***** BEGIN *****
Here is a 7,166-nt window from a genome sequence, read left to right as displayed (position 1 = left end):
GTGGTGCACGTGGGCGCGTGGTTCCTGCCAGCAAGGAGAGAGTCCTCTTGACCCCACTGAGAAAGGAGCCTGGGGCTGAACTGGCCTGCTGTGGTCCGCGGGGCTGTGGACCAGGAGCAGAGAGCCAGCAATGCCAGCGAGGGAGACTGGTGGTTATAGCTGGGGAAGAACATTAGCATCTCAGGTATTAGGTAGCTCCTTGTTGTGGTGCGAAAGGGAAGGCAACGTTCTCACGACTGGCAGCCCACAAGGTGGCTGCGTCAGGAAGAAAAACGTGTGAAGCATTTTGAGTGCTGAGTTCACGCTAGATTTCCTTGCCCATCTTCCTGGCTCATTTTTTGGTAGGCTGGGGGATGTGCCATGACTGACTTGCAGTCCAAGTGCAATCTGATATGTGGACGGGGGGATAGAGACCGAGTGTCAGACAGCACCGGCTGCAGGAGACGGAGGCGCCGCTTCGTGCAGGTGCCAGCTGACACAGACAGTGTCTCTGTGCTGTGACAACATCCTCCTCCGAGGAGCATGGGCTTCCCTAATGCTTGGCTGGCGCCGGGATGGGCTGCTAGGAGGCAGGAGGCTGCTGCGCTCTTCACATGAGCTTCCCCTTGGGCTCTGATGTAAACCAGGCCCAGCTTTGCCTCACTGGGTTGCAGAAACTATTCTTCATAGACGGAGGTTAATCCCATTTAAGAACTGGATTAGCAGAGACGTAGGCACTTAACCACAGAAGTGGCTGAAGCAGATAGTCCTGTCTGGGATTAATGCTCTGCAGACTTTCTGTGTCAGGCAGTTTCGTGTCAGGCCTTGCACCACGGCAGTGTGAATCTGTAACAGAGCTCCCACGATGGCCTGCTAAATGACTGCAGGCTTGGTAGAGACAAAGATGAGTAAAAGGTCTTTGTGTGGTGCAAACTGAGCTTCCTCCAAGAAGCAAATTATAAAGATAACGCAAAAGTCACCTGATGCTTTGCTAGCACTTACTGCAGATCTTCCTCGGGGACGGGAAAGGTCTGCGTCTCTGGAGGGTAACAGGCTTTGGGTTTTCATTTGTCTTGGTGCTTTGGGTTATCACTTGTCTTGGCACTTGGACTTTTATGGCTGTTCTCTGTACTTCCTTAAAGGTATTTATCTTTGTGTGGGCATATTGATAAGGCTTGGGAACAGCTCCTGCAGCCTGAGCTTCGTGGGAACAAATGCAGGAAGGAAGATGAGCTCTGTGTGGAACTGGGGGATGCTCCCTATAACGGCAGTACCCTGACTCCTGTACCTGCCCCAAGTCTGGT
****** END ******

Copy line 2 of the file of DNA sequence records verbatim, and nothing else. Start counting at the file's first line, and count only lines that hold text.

GTGGTGCACGTGGGCGCGTGGTTCCTGCCAGCAAGGAGAGAGTCCTCTTGACCCCACTGAGAAAGGAGCCTGGGGCTGAACTGGCCTGCTGTGGTCCGCGGGGCTGTGGACCAGGAGCAGAGAGCCAGCAATGCCAGCGAGGGAGACTGGTGGTTATAGCTGGGGAAGAACATTAGCATCTCAGGTATTAGGTAGCTCCTTGTTGTGGTGCGAAAGGGAAGGCAACGTTCTCACGACTGGCAGCCCACAAGGTGGCTGCGTCAGGAAGAAAAACGTGTGAAGCATTTTGAGTGCTGAGTTCACGCTAGATTTCCTTGCCCATCTTCCTGGCTCATTTTTTGGTAGGCTGGGGGATGTGCCATGACTGACTTGCAGTCCAAGTGCAATCTGATATGTGGACGGGGGGATAGAGACCGAGTGTCAGACAGCACCGGCTGCAGGAGACGGAGGCGCCGCTTCGTGCAGGTGCCAGCTGACACAGACAGTGTCTCTGTGCTGTGACAACATCCTCCTCCGAGGAGCATGGGCTTCCCTAATGCTTGGCTGGCGCCGGGATGGGCTGCTAGGAGGCAGGAGGCTGCTGCGCTCTTCACATGAGCTTCCCCTTGGGCTCTGATGTAAACCAGGCCCAGCTTTGCCTCACTGGGTTGCAGAAACTATTCTTCATAGACGGAGGTTAATCCCATTTAAGAACTGGATTAGCAGAGACGTAGGCACTTAACCACAGAAGTGGCTGAAGCAGATAGTCCTGTCTGGGATTAATGCTCTGCAGACTTTCTGTGTCAGGCAGTTTCGTGTCAGGCCTTGCACCACGGCAGTGTGAATCTGTAACAGAGCTCCCACGATGGCCTGCTAAATGACTGCAGGCTTGGTAGAGACAAAGATGAGTAAAAGGTCTTTGTGTGGTGCAAACTGAGCTTCCTCCAAGAAGCAAATTATAAAGATAACGCAAAAGTCACCTGATGCTTTGCTAGCACTTACTGCAGATCTTCCTCGGGGACGGGAAAGGTCTGCGTCTCTGGAGGGTAACAGGCTTTGGGTTTTCATTTGTCTTGGTGCTTTGGGTTATCACTTGTCTTGGCACTTGGACTTTTATGGCTGTTCTCTGTACTTCCTTAAAGGTATTTATCTTTGTGTGGGCATATTGATAAGGCTTGGGAACAGCTCCTGCAGCCTGAGCTTCGTGGGAACAAATGCAGGAAGGAAGATGAGCTCTGTGTGGAACTGGGGGATGCTCCCTATAACGGCAGTACCCTGACTCCTGTACCTGCCCCAAGTCTGGT